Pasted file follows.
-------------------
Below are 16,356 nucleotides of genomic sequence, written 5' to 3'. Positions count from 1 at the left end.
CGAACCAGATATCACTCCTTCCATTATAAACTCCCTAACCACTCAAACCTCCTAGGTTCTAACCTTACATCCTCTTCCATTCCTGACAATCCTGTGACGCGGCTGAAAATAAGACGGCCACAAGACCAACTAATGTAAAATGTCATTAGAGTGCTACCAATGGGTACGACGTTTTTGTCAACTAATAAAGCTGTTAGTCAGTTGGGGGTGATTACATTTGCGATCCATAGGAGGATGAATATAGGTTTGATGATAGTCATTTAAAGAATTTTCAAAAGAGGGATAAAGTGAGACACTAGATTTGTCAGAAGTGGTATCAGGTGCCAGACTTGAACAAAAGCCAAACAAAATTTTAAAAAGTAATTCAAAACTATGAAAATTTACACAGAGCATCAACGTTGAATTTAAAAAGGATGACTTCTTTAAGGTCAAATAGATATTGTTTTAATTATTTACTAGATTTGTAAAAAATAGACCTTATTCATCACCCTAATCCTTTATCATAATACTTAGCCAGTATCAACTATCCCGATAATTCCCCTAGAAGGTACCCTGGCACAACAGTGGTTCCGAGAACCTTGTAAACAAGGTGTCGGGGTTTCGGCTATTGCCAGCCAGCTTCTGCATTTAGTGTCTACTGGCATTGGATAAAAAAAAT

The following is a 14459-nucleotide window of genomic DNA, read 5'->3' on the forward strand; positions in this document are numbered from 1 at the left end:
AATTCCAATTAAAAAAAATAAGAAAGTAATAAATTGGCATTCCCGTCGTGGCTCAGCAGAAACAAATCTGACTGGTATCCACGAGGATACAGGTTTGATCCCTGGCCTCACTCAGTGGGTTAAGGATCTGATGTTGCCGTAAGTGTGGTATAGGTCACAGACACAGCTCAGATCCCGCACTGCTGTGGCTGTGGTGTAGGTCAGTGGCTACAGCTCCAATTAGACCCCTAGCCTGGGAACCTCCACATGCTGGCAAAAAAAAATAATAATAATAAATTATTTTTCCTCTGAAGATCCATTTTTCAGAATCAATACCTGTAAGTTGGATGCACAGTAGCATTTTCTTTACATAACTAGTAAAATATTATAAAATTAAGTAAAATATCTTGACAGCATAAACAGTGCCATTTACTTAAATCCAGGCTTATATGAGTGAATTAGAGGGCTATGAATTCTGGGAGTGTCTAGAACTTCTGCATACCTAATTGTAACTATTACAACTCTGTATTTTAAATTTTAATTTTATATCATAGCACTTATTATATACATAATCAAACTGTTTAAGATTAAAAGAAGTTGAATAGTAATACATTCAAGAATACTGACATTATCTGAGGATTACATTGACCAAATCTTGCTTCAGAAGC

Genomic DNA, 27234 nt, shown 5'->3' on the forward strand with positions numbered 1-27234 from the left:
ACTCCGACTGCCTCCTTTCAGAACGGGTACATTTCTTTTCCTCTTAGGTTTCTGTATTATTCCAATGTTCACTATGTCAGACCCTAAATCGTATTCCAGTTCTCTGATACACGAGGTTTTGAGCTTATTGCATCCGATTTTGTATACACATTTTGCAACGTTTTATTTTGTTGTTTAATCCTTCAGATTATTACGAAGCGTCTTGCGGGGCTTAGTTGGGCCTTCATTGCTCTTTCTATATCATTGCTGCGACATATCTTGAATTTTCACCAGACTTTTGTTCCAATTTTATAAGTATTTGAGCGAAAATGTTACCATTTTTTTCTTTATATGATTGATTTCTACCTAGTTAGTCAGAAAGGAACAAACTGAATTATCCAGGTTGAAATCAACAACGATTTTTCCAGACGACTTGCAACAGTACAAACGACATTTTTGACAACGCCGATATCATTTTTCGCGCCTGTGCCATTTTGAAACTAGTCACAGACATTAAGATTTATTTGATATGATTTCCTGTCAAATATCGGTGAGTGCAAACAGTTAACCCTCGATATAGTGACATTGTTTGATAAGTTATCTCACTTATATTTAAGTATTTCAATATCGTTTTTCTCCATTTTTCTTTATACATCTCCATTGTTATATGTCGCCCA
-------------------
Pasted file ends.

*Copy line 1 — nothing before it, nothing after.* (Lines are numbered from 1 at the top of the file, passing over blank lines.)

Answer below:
Below are 16,356 nucleotides of genomic sequence, written 5' to 3'. Positions count from 1 at the left end.